After the first release of our product, we will be switching to a different branches for the main development and feature development. Is there a way to create a branch in such a way, so that we can protect it from being removed (accidentally or on purpose) unless you're a specific user (based on role or username)?

I tried to create a sample git repository in our local gitlab machine, then protected one of the branches from the option on the website, but then I was able to remove it with git push origin :branch_name. Thanks in advance!

Will the solution work on github.com?

  • 1
    this could help you: stackoverflow.com/questions/2471340/… (assuming pushing to :branch_name will also trigger the update hook) – eckes Jul 9 '12 at 19:05
  • will hooks work on github.com? – Sherzod Jul 9 '12 at 19:07
  • yes, will work (help.github.com/articles/post-receive-hooks) but no update hooks. Missed the github tag. Sorry. – eckes Jul 9 '12 at 19:11
  • other question that might help you: stackoverflow.com/questions/5094524/… – eckes Jul 9 '12 at 19:14
  • @eckes: regarding the article link, it says it will send the POST call AFTER the push is done, but without being able to confirm that, it's basically useless, right? Is it possible to set up pre-receive hook on our server, which based on the push data, allows/denies the action for github.com? – Sherzod Jul 9 '12 at 19:29

There are many ways to tackle this:

  1. Make another repo that's a sand box, and give readonly access to the master one. If they delete by accident they can get the branch from the master repo. This assumes you are only using github for your repos aside the local dev repos.
  2. Setup hooks in the repository that don't allow branches to be deleted unless you are a specific user. You can't do that on github as they won't allow arbitrary code to be executed on their servers. If you get a local repo instead, you can do this.
  3. Setup a local gitolite install to manage branches with permissions.
  • 2
    So in other words, there's no native way of doing it without a hack? – Sherzod Jul 9 '12 at 19:06
  • these are not hacks. A blessed repository is a pattern in DVCS. Github can't allow you to install custom code. Before github, you had your own bare repos sitting on an internal server. Sounds like you guys could use a gitolite install. – Adam Dymitruk Jul 9 '12 at 19:14
  • Yes, I understand that. We do have local git, but we're planning to switch to github and I was wondering if they have something implemented there for this purpose or is it possible to implement something custom. – Sherzod Jul 9 '12 at 19:40
  • not that I know of. They may add that feature. You can use github as auxiliary for code review and other features but keep a master local. – Adam Dymitruk Jul 10 '12 at 2:49

You can use branch permissions on the server by adding a pre-receive hook that protects your repository and add something like this to your config file in your bare repository:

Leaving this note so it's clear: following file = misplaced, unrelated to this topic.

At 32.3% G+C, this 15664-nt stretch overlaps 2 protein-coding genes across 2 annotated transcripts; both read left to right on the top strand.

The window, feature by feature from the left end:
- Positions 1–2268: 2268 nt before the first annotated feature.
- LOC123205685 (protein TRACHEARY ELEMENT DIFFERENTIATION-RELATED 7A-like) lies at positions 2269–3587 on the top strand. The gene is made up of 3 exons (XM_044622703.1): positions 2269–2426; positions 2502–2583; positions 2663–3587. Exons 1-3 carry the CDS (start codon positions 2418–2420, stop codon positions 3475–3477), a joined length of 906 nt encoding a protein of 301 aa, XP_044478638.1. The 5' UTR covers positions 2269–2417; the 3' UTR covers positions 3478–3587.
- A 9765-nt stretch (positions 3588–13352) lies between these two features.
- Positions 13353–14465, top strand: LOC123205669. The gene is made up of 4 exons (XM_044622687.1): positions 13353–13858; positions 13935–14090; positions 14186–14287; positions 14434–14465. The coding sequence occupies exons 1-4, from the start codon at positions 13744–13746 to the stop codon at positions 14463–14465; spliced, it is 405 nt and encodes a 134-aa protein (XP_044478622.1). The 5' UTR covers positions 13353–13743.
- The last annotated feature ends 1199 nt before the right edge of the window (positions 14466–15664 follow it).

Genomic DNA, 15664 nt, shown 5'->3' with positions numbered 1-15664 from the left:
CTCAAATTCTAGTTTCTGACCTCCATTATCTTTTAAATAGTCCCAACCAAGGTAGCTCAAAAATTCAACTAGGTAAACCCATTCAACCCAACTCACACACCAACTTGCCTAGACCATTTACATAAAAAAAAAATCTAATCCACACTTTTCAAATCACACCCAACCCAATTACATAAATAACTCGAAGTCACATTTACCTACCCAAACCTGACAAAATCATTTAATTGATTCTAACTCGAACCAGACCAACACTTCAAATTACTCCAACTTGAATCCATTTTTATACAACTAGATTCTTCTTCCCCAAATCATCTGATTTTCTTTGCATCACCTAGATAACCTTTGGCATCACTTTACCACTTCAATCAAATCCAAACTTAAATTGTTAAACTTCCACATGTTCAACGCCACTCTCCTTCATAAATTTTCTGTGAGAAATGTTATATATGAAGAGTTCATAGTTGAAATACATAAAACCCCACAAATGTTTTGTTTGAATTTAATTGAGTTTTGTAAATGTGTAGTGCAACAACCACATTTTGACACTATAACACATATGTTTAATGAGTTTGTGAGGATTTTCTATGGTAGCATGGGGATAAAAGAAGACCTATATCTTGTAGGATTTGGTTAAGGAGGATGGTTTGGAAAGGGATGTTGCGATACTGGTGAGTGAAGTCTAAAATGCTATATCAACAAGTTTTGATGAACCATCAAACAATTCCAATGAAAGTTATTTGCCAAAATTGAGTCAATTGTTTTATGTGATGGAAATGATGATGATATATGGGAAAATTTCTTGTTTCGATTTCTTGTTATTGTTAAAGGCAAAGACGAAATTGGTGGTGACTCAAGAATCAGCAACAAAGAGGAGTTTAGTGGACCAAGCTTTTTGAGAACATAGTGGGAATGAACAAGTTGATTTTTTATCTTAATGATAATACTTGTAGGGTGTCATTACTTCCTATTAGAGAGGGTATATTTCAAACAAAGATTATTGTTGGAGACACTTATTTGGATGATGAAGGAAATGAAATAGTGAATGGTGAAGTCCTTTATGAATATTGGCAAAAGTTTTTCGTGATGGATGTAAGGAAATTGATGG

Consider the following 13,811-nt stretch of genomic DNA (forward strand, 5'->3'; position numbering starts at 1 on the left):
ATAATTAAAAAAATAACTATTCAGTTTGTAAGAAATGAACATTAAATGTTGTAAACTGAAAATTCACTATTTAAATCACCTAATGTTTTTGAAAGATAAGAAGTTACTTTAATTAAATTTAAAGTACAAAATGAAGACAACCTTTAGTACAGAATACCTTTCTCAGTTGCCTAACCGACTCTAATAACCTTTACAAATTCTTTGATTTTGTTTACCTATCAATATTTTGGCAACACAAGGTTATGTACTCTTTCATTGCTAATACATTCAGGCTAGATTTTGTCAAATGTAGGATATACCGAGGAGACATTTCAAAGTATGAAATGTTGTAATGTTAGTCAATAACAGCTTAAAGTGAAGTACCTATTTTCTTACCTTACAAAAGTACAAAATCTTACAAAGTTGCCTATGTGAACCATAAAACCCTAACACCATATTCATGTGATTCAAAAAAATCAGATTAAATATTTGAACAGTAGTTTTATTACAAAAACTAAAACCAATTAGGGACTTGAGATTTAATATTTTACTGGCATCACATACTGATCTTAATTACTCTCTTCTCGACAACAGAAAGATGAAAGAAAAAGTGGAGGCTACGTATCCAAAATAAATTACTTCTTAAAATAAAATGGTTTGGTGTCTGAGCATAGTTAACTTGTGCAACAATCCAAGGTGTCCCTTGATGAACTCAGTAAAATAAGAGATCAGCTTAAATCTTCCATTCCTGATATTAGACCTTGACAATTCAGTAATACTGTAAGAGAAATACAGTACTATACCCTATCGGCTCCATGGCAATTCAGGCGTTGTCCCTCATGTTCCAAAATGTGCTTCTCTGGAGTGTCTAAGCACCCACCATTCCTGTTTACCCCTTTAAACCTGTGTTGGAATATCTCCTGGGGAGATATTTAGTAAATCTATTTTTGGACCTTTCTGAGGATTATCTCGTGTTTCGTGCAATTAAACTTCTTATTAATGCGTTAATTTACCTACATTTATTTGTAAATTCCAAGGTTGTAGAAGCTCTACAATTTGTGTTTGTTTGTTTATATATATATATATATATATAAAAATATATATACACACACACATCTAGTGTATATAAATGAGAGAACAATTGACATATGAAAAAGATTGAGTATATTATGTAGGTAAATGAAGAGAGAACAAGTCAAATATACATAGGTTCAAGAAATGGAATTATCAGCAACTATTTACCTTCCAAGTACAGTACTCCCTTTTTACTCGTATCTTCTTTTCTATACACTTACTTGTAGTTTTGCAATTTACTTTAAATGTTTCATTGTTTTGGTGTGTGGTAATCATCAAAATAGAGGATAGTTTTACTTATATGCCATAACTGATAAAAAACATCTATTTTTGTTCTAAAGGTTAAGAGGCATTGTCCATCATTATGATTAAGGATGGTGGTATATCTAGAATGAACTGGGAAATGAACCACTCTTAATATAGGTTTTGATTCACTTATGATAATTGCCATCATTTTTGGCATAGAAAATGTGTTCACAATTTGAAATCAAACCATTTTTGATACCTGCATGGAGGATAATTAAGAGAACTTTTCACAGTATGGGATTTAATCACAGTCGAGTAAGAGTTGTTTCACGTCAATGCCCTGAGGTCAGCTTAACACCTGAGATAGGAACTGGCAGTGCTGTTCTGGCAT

allowedtomerge = user1,user2,user3
        protectedbranches = master

Since the OP shershams mentioned in the comments

we're planning to switch to github and I was wondering if they have something implemented there for this purpose

It turns out there is something implemented (and available soon) in GitHub:

Protected branches and required status checks (September 3, 2015) will allow you to protect a branch:

  • against forced pushed
  • against deletion
  • against merged changes until required status checks pass



I have a git branch model which has dev/master/production branches used for staged deployments, so there are branches that I want protected against deletion. I use pull requests and Visual Studio Team Services, so after each pull request from dev to master for example, VSTS would ask if I would like to delete the source branch (dev).

I was worried about a developer accidentally deleting dev or another important branch which is used for deployments so I used this hack:

I created a branch off of dev called "save", made a one line change, opened a pull request against dev, and just leave it open.

As long as there is an open pull request against dev, dev cannot be deleted and VSTS will not ask if I would like to delete the branch.

If there is any other more official solution to this problem, I'd be happy to use it. But for now, this was easy and works.


If you are using Gitlab then you can configure protected branches:

Configuring protected branches

To protect a branch, you need to have at least Master permission level. Note that the master branch is protected by default.

  1. Navigate to your project's Settings ➔ Repository

  2. Scroll to find the Protected branches section.


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